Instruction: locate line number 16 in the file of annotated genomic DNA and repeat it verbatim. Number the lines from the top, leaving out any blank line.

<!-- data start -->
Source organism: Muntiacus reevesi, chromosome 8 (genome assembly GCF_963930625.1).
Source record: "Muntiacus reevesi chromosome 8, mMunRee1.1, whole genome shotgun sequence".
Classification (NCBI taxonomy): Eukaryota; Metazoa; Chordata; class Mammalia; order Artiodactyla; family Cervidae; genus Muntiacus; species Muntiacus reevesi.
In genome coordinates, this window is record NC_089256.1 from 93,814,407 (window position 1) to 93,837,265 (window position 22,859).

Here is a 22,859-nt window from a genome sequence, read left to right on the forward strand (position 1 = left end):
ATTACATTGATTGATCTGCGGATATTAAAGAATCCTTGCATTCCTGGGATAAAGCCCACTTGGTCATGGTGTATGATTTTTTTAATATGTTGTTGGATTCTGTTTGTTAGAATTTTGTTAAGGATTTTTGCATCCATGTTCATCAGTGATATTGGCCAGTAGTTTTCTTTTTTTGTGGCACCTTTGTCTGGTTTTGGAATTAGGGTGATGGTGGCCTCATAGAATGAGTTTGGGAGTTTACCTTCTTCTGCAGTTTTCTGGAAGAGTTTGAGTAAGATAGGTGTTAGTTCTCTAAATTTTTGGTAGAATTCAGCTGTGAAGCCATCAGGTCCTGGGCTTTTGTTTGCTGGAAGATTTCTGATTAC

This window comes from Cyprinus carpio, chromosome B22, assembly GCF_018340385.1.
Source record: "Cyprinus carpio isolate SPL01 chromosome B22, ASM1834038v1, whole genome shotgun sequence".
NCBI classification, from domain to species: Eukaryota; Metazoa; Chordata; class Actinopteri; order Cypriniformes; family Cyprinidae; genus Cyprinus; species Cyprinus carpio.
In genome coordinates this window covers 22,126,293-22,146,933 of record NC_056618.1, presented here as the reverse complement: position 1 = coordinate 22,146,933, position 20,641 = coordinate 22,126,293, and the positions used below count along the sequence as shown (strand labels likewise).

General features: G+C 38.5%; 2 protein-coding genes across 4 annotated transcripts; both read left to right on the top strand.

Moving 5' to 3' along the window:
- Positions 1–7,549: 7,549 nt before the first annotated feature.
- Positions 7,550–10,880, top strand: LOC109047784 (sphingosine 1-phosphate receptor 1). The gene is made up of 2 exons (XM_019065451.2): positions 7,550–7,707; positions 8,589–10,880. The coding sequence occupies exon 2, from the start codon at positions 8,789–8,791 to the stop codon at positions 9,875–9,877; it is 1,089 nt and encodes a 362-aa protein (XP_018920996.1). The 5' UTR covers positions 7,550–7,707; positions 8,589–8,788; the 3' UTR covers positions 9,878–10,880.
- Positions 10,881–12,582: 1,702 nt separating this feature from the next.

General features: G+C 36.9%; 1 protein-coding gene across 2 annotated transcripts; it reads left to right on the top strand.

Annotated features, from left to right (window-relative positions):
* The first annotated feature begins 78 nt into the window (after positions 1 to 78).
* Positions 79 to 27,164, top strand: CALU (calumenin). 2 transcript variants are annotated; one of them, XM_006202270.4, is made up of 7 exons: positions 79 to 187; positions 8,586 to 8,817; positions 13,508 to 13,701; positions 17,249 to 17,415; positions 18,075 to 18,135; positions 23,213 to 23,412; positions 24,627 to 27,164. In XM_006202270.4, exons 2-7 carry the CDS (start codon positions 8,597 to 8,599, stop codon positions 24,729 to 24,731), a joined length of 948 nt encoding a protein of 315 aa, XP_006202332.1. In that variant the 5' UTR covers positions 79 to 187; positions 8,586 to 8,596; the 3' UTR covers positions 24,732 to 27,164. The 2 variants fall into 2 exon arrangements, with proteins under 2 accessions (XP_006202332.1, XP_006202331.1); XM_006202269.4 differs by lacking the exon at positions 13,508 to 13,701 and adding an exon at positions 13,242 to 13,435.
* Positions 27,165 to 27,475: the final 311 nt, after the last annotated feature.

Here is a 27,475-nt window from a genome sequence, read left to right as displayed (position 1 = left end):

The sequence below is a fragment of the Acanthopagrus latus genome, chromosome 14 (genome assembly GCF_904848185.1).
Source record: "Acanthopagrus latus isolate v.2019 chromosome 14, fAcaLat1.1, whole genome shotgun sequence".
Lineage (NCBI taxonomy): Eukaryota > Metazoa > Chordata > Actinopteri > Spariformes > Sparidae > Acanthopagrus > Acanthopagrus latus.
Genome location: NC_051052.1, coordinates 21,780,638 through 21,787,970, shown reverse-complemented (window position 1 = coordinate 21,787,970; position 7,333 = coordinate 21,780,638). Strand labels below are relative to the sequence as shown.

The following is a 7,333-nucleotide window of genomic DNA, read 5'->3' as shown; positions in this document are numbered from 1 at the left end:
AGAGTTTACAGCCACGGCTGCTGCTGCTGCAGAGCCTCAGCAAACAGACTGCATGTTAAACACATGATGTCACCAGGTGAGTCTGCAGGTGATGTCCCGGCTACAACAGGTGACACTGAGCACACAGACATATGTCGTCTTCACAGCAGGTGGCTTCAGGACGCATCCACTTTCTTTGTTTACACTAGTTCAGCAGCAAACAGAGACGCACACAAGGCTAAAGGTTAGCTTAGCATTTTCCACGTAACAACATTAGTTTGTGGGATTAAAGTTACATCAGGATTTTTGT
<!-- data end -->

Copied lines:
General features: G+C 36.9%; 1 protein-coding gene across 2 annotated transcripts; it reads left to right on the top strand.